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6 in 10 Consumers Rely on their Memory for Effective Password Management (Concerning)

If you think that creating and memorizing a super-long and complex password means that you have achieved peak security, not only is your approach incorrect but you are also not alone.

As per a recent study (on behalf of Bitwarden) of over 1,600 people across several countries, 59% claimed that they rely on their “memory” to manage their passwords. And it turns out that it isn’t a good idea.

Leaving passwords to memory can lead to two possibilities i.e. 1) you create multiple easy-to-remember passwords that follow a similar pattern or blueprint, or 2) you create a handful of complex passwords that you use for more than one account

Either of the aforementioned possibilities puts your security at risk. The passwords that are easy to remember are easy to crack as well. Moreover, since in these cases, multiple passwords share similarities, getting one password cracked means that the attacker has a better chance at stealing your other passcodes too.

Creating a longer and stronger password isn’t a much better option either if you are using it for multiple accounts. Reusing a passcode reduces its strength and if it gets stolen, all your accounts secured by that particular password would be put at risk too.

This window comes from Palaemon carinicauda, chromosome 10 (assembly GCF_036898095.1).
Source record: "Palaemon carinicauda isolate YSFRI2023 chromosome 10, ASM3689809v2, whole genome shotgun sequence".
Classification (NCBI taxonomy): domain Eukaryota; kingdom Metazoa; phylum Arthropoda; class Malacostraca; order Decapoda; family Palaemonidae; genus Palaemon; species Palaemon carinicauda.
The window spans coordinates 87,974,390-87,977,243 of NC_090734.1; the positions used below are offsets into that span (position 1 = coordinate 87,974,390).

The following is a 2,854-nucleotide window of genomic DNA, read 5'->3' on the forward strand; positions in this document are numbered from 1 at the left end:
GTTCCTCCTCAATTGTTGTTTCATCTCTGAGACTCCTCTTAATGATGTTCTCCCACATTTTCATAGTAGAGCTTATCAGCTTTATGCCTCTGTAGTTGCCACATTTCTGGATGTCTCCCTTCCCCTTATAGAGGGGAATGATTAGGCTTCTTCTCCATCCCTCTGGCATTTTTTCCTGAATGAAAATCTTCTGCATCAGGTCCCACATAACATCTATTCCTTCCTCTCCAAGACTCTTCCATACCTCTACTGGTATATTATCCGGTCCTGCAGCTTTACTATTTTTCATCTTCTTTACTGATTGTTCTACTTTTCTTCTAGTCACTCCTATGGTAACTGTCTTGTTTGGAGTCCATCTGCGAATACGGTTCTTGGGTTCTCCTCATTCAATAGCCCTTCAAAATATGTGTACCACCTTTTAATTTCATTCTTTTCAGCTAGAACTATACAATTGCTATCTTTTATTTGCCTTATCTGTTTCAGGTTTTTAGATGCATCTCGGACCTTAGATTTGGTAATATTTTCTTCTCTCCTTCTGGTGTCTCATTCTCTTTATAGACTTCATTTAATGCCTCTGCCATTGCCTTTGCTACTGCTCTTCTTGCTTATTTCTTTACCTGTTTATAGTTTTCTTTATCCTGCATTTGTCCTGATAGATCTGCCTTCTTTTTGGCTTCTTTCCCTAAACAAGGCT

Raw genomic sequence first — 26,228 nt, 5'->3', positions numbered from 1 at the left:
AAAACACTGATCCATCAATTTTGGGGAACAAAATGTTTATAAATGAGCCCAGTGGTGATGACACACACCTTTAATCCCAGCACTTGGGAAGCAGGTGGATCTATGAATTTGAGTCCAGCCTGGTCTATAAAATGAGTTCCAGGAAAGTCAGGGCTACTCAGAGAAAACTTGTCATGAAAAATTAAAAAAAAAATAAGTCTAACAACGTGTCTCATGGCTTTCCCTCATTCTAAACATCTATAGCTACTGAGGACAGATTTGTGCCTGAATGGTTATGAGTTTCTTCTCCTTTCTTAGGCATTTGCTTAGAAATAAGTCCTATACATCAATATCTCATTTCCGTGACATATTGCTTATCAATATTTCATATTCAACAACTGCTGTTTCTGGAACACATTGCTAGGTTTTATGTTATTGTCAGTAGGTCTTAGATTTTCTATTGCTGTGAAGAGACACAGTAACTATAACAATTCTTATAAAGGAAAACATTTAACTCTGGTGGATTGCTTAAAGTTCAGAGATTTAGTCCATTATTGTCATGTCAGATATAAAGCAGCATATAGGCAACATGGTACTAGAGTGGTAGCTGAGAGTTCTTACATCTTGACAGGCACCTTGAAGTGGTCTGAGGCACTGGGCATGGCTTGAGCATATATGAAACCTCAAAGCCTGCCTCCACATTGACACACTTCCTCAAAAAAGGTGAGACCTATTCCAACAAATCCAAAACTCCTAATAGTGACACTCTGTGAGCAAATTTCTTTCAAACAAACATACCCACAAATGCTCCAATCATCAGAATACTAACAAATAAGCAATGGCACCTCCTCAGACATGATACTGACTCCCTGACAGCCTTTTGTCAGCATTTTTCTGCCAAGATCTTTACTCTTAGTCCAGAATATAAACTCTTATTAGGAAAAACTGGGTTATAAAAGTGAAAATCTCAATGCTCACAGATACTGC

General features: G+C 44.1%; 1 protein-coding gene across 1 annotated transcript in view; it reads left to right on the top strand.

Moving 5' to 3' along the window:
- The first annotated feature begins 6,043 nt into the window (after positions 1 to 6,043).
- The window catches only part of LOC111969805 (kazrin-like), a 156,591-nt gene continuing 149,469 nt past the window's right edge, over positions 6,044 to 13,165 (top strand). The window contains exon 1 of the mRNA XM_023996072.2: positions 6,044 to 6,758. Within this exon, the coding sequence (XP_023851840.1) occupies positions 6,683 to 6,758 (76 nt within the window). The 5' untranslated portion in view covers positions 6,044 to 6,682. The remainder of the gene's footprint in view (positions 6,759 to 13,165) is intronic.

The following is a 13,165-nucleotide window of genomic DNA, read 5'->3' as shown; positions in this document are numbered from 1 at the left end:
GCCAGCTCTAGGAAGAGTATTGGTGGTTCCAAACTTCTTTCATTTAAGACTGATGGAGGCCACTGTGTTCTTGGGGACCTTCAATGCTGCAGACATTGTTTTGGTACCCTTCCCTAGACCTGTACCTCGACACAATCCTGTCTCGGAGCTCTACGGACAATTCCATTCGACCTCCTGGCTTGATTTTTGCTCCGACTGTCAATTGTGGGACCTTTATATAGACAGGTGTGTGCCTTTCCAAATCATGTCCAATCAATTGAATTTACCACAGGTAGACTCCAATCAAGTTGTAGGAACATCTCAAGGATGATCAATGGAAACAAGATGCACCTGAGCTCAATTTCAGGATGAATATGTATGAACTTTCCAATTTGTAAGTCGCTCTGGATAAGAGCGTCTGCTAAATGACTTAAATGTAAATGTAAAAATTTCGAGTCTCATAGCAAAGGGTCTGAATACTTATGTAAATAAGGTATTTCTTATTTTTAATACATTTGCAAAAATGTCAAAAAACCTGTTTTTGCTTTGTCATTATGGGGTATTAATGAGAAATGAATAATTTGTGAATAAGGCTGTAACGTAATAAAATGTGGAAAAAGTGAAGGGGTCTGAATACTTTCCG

In short, research indicates that 56% of the people who leave passwords to memory have to change them at least once every 30 days due to not recalling them. And of this 56%, 14% claimed that they switch passwords every week.

While 59% of the survey participants said that they use their memory to manage passwords, 33% said that they use a pen and paper to remember theirs. While this isn’t the most recommended approach to manage passwords, it definitely is a secure one since the hackers must physically access the paper on which a password is written.

Moreover, 19% even said they store their passwords via email. However, the wisest and most secure way to manage passwords is by using a credible password manager (voted by 28% of the participants). Various password managers help you create long, unique, and random passwords in addition to automatically filling them in where required.

Among the best password managers, Dashlane, LastPass, and 1Password happen to be the most reliable ones.

For better security, you should activate two-factor authentication where possible. This way, the password alone wouldn’t be sufficient to log someone into their account and they will also have to enter a code. If you feel this is time-consuming, you can play around with the app settings and make sure that only the accounts with sensitive, personal, or confidential information inside require authentication.

The good news is that certain password manager programs boast a 2FA code-generating perk. However, it’s recommended that you use separate apps/programs for storing passwords and receiving code authentication.


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